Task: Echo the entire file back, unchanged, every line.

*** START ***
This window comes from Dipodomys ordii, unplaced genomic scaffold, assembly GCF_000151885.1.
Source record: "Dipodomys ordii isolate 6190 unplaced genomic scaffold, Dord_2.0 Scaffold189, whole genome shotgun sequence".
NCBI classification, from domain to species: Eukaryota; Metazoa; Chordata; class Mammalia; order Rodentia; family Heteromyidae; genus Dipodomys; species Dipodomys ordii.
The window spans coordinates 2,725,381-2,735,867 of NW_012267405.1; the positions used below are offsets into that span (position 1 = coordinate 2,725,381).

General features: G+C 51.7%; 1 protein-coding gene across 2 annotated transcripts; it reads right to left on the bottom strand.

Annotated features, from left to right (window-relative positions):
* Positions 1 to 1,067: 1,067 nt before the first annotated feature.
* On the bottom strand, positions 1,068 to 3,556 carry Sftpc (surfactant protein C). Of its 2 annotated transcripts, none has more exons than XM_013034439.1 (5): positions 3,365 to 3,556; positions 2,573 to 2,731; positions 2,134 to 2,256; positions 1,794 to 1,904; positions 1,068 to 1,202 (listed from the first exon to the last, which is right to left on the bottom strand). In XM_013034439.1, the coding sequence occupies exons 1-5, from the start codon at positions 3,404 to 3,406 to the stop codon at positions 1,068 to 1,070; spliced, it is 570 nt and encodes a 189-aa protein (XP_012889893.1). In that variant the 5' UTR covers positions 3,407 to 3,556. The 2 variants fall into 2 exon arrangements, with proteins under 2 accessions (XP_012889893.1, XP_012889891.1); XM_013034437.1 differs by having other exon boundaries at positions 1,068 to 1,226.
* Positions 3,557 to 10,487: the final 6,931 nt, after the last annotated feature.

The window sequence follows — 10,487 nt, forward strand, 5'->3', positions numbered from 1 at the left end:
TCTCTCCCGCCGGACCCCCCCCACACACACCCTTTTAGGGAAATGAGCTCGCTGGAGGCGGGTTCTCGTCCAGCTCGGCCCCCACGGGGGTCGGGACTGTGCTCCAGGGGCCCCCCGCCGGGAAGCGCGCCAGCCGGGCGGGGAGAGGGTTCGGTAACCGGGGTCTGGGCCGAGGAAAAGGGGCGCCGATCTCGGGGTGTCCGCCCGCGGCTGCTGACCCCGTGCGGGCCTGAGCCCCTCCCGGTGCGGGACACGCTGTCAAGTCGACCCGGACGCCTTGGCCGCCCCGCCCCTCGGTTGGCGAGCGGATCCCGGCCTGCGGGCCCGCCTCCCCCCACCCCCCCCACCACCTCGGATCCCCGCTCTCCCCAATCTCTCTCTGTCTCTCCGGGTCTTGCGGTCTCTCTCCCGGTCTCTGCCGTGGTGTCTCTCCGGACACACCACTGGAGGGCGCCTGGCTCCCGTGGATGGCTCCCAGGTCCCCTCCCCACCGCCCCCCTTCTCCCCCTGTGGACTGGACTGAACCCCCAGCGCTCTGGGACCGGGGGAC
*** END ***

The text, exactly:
This window comes from Dipodomys ordii, unplaced genomic scaffold, assembly GCF_000151885.1.
Source record: "Dipodomys ordii isolate 6190 unplaced genomic scaffold, Dord_2.0 Scaffold189, whole genome shotgun sequence".
NCBI classification, from domain to species: Eukaryota; Metazoa; Chordata; class Mammalia; order Rodentia; family Heteromyidae; genus Dipodomys; species Dipodomys ordii.
The window spans coordinates 2,725,381-2,735,867 of NW_012267405.1; the positions used below are offsets into that span (position 1 = coordinate 2,725,381).

General features: G+C 51.7%; 1 protein-coding gene across 2 annotated transcripts; it reads right to left on the bottom strand.

Annotated features, from left to right (window-relative positions):
* Positions 1 to 1,067: 1,067 nt before the first annotated feature.
* On the bottom strand, positions 1,068 to 3,556 carry Sftpc (surfactant protein C). Of its 2 annotated transcripts, none has more exons than XM_013034439.1 (5): positions 3,365 to 3,556; positions 2,573 to 2,731; positions 2,134 to 2,256; positions 1,794 to 1,904; positions 1,068 to 1,202 (listed from the first exon to the last, which is right to left on the bottom strand). In XM_013034439.1, the coding sequence occupies exons 1-5, from the start codon at positions 3,404 to 3,406 to the stop codon at positions 1,068 to 1,070; spliced, it is 570 nt and encodes a 189-aa protein (XP_012889893.1). In that variant the 5' UTR covers positions 3,407 to 3,556. The 2 variants fall into 2 exon arrangements, with proteins under 2 accessions (XP_012889893.1, XP_012889891.1); XM_013034437.1 differs by having other exon boundaries at positions 1,068 to 1,226.
* Positions 3,557 to 10,487: the final 6,931 nt, after the last annotated feature.

The window sequence follows — 10,487 nt, forward strand, 5'->3', positions numbered from 1 at the left end:
TCTCTCCCGCCGGACCCCCCCCACACACACCCTTTTAGGGAAATGAGCTCGCTGGAGGCGGGTTCTCGTCCAGCTCGGCCCCCACGGGGGTCGGGACTGTGCTCCAGGGGCCCCCCGCCGGGAAGCGCGCCAGCCGGGCGGGGAGAGGGTTCGGTAACCGGGGTCTGGGCCGAGGAAAAGGGGCGCCGATCTCGGGGTGTCCGCCCGCGGCTGCTGACCCCGTGCGGGCCTGAGCCCCTCCCGGTGCGGGACACGCTGTCAAGTCGACCCGGACGCCTTGGCCGCCCCGCCCCTCGGTTGGCGAGCGGATCCCGGCCTGCGGGCCCGCCTCCCCCCACCCCCCCCACCACCTCGGATCCCCGCTCTCCCCAATCTCTCTCTGTCTCTCCGGGTCTTGCGGTCTCTCTCCCGGTCTCTGCCGTGGTGTCTCTCCGGACACACCACTGGAGGGCGCCTGGCTCCCGTGGATGGCTCCCAGGTCCCCTCCCCACCGCCCCCCTTCTCCCCCTGTGGACTGGACTGAACCCCCAGCGCTCTGGGACCGGGGGAC